The it had never been conducted in the state

The
article to be discussed and summarized in this paper is titled
“Gender and Sentencing Outcomes in South Carolina:Examining the
Interactions With Race, Age, and Offense Type.” published in 2014.
This paper will briefly summarize the researched used and the study
done itself. It will try to pin down the purpose of the study and
address the main research questions found in the article. The
findings and results will be analyzed and any limitations of the
research will be discussed.

The
authors of the article researched the criminal sentences handed down
in several states including Minnesota, Pennsylvania, Washington, and
South Carolina; they noted the gender, race, age, and type of crime
of each offender. In this research they found that women were treated
much more leniently than were men, especially in regards to
incarceration. They also found that several factors beyond gender
also played a role in the sentencing severity such as age, race,
marital status, and whether or not the woman is a mother.

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They
also noticed while digging through their data that most other studies
done were done in structured or determinate states, states that have
specific guidelines or rules that cover sentencing. There were very
few studies from unstructured sentencing states, and even fewer
studies that focused on gender. Most research done into sentencing
was trying to determine whether prison growth had slowed since past
sentencing reforms.

Because
of this trend in sentencing research, the authors saw an opportunity.
They had decided to focus their study on sentencing practices in
South Carolina, as this was a state that had no sentencing guidelines
other than federal statutory limits. Not only that but the state’s
location, history of racial relations, and old fashioned view of
women provide a perfect modern environment in which to explore the
ins and outs of sentencing practices based on gender. The second
reason they focused on South Carolina was that all previous studies
in the state had examined one specific court system within the state;
for example drug court, death penalty rulings, or domestic violence
court. There had never been a broad analysis of sentencing practices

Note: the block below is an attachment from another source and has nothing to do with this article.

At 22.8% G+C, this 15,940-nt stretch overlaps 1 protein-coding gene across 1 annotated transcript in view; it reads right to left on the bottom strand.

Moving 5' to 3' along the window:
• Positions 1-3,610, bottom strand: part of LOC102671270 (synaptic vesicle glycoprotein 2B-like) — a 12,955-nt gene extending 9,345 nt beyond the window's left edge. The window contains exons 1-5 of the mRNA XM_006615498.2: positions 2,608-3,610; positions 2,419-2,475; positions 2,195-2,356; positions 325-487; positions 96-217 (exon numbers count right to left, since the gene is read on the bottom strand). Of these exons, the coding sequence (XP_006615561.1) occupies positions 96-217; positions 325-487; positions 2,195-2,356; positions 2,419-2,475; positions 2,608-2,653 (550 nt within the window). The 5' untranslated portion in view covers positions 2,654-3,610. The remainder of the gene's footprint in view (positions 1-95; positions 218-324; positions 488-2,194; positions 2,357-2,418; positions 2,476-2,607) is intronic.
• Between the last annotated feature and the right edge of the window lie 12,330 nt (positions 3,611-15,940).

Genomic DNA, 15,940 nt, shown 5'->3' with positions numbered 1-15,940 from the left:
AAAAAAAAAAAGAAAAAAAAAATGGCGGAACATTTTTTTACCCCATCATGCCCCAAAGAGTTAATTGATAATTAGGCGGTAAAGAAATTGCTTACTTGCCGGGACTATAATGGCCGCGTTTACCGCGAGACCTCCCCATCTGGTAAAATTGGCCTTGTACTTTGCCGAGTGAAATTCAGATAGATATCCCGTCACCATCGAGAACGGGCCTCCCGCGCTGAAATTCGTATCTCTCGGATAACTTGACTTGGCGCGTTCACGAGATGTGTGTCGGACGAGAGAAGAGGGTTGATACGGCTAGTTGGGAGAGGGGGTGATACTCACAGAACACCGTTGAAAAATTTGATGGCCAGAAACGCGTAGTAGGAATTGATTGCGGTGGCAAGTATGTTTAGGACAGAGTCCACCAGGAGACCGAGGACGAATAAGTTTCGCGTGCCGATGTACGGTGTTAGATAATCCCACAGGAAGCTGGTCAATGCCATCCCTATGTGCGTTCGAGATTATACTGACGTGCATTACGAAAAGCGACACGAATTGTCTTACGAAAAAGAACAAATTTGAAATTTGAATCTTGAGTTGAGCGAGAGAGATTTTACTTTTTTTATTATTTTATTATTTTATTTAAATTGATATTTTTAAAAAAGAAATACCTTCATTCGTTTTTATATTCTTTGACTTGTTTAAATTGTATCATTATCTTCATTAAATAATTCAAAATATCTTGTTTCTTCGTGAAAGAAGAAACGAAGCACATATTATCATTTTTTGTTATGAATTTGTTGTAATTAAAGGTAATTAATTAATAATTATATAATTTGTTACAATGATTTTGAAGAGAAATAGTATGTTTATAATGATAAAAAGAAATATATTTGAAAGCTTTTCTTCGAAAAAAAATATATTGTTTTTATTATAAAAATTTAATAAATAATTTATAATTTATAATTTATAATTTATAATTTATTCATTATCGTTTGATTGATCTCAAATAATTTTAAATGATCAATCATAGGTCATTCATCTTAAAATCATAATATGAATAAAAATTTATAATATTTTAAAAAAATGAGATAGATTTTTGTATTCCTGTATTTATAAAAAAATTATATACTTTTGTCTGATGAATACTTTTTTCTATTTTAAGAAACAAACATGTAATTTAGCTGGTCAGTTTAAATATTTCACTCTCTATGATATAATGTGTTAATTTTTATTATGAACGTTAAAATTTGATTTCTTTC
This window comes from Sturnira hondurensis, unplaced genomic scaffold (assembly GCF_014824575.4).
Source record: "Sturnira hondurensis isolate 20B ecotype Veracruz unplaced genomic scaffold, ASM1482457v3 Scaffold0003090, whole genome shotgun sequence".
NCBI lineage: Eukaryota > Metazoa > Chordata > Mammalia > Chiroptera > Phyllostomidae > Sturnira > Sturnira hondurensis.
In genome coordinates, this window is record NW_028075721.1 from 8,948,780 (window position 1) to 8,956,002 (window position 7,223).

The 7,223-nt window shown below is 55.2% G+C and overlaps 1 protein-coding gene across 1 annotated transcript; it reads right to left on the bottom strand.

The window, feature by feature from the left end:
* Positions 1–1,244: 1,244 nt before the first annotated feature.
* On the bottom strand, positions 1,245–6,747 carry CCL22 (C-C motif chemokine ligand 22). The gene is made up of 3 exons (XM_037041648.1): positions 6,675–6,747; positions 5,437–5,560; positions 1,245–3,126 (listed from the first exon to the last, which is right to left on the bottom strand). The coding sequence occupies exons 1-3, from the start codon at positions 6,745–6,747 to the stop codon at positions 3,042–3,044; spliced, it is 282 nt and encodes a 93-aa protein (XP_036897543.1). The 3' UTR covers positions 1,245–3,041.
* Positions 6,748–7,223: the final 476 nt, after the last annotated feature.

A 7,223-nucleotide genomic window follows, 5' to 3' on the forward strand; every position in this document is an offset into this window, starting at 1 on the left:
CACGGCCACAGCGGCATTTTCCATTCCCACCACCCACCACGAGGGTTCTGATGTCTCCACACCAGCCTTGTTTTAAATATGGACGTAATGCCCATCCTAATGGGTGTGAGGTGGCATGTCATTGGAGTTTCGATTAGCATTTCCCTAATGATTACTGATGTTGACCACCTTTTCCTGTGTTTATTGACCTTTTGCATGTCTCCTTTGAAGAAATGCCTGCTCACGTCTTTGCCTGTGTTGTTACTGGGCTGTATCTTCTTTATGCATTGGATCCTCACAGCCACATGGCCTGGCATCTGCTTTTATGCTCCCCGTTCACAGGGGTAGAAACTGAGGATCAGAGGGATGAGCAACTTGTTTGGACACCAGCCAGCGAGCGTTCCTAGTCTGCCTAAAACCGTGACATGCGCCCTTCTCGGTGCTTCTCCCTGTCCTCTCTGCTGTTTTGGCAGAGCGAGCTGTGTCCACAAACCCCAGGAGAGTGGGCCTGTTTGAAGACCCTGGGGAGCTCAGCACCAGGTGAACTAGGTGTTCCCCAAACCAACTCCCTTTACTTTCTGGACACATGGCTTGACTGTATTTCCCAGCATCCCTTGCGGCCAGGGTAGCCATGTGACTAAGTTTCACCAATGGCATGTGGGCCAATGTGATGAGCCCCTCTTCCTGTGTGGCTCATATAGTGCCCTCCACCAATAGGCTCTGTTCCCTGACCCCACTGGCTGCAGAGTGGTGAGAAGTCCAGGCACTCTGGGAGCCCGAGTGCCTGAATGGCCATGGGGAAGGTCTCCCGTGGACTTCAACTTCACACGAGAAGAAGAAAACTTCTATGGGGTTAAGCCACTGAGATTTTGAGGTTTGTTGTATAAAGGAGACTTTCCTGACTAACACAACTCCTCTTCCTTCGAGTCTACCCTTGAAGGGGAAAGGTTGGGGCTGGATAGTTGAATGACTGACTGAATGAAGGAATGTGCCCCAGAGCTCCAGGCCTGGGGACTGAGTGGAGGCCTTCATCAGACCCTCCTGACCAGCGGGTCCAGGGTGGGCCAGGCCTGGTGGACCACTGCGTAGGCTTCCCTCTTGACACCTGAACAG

across all courts in the state before. The authors believed their
study was important because one like it had never been conducted in
the state before, therefor it filled an existing gap in the research
and could be built upon by others in the future.

Their
specified research objective is to fill in this gap in previous
research they had identified and to discover whether or not officials
in charge of sentencing were influenced by the “stereotypes”
connected to gender, race, age, and type of offense when determining
“appropriate” punishments for offenders. Their study addresses
the question “Do females experience leniency compared to similarly
situated males for both the incarceration and sentence length
decisions?” They did not believe gender alone was the determining
factor in South Carolina, and they examined the interactions between
gender and several other priorly identified independent measures. The
second question they had was “What are the interactive effects of
gender and race on both sentencing outcomes?” The last question
they wanted answered was “What are the interactive effects of
gender and offense types on both sentencing decisions?” They
examined two different theories relating to this, the Chivalry
perspective and the Focal Concerns perspective.

The
chivalry theory is based in traditional gender-roles and expectations
of women. In the chivalry perspective, women are to be protected from
the justice system(especially prison or incarceration). This would
explain the leniency towards women while sentencing, and can even
explain why sometimes women are punished more harshly for severe
crimes. Women are expected to adhere to femininity and be docile,
caring individuals. When a woman acts against these traditional
gender roles, such as if she were to violently murder someone, then
she may be punished on a level with or harsher than men because she
is seen as “evil” for violating the norm.

The
second perspective analyzed is the focal concerns perspective. This
says that because of limited information about and limited time to
sentence Defendants, officials may rely on generalizations and
stereotypes to help make their decision. The three components of this
theory are blameworthiness, dangerousness to society, and practical
consequences. Women are often seen as less to blame for their crimes,
and they are often not seen to be dangerous to their communities.
These two factors, with the added constraint that most women are
caregivers and incarceration would separate mother and child, are the
reasons this perspective gives for leniency on female offenders. The
authors of the study, however, were more interested in applying this
theory to leniency amongst different kinds of women. For example, an
official might feel like a black woman is more dangerous than a white
or asian woman, and so she may end up with a harsher sentence.

The
study then examines past research and statistics to determine whether
race can affect the leniency generally afforded to women during
sentencing. They start by citing several studies (Brennar 2006,